Arkansas' broken state prison system part 1

The Pulaski County Jail finally opened its doors on Monday, after being closed since late April. State prison overcrowding has trickled down to the county level affecting jails.

Around 2,600 inmates are currently being held in county jails across the state awaiting transfers to state prisons.

Officials blame the state for the lack of funding. This has been an issue for decades and the problem is only getting worse.

The Pulaski County Jail has been functioning over capacity for months now, which lead them to close recently. However, authorities say as long as the prison system continues to run without proper funding, Arkansas' system will continue to be broken.

"Until the state gets their prison system fixed, or gets their parole system fixed, all of the county jails throughout this state are going to be impacted," said Pulaski County Sheriff Doc Holladay.

It was April 29th when Sheriff Holladay was forced to close the Pulaski County Jail. On that day 1,300 inmates occupied the jail while its capacity is 1,210.

"There are over 2,600 state inmates backlogged into county jails in the state of Arkansas today, and so that creates a burden for all of the county jails," added Holladay.

Out of those 2,600 more than 500 state inmates are housed in Pulaski County, the biggest county jail in the state. For every state inmate it costs the county around $48/day to house them, but they only receive $28/day from the state, the math is clear they're losing money.

"Those 500 inmates who should be in the state prison system are taking up bed spaces that would otherwise be used to hold some of these individuals that the district courts would like to have locked up," said Holladay.

Since the jail closed, district judges like Vic Fleming have had to find alternatives to sending multiple time offenders to jail, instead sentencing them to community service. In 2013, about 2,000 offenders were sentenced to community service; however, 980 warrants were issued for failure to appear for community services.

For more than a year now, a continuous cycle has developed.

"A warrant has been issued for their arrest, and there are terms and conditions that are part of the warrant," said Pulaski County District Judge, Vic Fleming.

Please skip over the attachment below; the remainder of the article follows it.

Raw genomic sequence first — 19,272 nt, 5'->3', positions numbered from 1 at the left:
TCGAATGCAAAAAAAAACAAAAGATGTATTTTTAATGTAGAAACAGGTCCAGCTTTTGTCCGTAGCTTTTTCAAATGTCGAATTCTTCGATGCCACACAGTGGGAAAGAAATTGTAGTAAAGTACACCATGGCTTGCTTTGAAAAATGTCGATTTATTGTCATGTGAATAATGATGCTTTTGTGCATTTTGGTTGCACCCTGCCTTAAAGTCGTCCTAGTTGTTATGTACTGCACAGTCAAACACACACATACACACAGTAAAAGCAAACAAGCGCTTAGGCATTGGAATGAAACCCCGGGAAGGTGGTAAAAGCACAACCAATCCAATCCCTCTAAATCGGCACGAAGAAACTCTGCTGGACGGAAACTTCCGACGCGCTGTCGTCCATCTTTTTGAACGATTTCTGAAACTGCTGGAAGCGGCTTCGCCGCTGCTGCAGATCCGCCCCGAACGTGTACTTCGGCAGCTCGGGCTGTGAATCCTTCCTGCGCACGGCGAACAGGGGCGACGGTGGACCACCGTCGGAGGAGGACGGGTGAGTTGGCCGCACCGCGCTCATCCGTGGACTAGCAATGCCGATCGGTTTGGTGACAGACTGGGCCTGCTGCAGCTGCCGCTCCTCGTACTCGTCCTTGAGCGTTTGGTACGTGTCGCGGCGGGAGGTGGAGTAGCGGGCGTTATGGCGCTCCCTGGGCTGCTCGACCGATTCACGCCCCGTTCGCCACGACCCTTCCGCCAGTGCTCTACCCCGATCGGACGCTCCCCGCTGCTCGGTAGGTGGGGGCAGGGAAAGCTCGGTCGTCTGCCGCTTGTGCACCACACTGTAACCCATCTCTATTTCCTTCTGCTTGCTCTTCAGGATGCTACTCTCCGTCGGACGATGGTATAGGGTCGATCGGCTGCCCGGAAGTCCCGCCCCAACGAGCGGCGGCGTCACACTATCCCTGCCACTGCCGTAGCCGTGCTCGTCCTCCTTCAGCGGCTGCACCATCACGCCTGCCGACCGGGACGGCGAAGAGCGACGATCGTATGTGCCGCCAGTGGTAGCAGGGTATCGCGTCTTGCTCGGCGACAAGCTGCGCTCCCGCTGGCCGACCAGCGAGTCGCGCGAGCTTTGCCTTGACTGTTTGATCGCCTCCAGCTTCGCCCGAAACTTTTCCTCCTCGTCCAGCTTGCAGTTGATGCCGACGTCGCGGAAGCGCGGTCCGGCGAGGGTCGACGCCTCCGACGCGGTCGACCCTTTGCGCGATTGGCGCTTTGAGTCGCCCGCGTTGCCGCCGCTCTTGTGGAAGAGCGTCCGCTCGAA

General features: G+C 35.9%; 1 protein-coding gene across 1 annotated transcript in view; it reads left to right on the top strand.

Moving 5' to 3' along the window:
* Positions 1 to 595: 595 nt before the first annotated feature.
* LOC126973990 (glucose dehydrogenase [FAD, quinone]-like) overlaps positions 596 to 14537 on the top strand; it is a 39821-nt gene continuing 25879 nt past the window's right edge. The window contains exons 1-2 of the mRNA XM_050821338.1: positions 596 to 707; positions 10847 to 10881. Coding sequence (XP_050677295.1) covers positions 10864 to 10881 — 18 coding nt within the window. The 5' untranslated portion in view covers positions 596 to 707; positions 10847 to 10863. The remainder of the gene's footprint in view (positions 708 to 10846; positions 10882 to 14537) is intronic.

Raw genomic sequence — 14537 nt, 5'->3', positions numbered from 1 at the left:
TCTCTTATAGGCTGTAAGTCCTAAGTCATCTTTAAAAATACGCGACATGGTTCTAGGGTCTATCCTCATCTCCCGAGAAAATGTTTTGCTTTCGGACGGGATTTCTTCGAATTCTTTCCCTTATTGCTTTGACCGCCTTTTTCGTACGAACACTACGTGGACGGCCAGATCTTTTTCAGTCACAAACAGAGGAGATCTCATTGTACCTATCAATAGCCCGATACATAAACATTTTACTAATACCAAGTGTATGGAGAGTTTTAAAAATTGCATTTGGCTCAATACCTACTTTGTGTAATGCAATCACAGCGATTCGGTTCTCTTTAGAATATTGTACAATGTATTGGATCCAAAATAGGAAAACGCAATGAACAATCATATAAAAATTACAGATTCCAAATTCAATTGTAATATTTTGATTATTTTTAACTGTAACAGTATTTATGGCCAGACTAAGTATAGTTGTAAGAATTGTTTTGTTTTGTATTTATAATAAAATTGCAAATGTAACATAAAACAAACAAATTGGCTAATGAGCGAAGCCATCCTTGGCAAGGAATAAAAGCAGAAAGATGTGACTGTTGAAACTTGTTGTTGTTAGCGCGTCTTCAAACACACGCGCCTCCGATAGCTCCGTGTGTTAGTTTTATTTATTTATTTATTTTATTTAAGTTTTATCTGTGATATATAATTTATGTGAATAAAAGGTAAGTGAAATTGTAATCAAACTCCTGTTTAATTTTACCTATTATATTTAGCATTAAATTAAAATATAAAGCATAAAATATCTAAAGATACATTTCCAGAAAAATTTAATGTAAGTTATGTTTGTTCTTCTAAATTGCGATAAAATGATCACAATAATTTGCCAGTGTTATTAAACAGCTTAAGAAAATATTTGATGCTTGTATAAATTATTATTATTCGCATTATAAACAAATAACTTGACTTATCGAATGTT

However, without enough bed space in jail, some offenders who for example have been caught more than 10 times driving without a license and continue to skip community service are walking away without punishment, despite a warrant for their arrest.

"Instead the person is released with an appearance agreement to come back to court, but we do want that person to be in jail until the next day so that the court can decide if they do need to stay in jail they can just stay there," said Fleming.

The cycle goes like this, you fail to appear in court and a warrant is issued. Eventually, authorities catch up with the offender and arrest them. While they do the initial booking process, instead of then being brought into a cell, they're released on an appearance agreement a simple paper they sign promising to appear in court. Then, the cycle starts all over again because according to Judge Fleming, half of the scheduled appearance agreements never show in court.

"Driving on a suspended license 10th, 12th, 15th offense, DWI 2nd or 3rd offense, fleeing from the police that kind of thing, they don't show up for court and they get a warrant out for their arrest," said Fleming. "And they have multiple warrants for their arrest and instead of being held in jail until we can see them they are released with a new agreement to come to court."

It costs tax-payers $25 million a year to run the Pulaski County Jail, just a little more than$2 million comes from surrounding cities, while the county picks up the rest of the tab.

To run 19 state prisons, it costs tax-payers throughout the state around $316 million in general revenue with an overall budget of about $350 million. Despite millions being pumped into the prison system, they say it's still not enough.

"We need more money for additional beds and it's a challenge that all state agencies are facing, we're all feeling budget crunches so we are looking at all and any measure to try to figure out how to make this work," said Arkansas Department of Corrections Spokesperson, Shea Wilson.Part 2 will air on Friday during Nightside.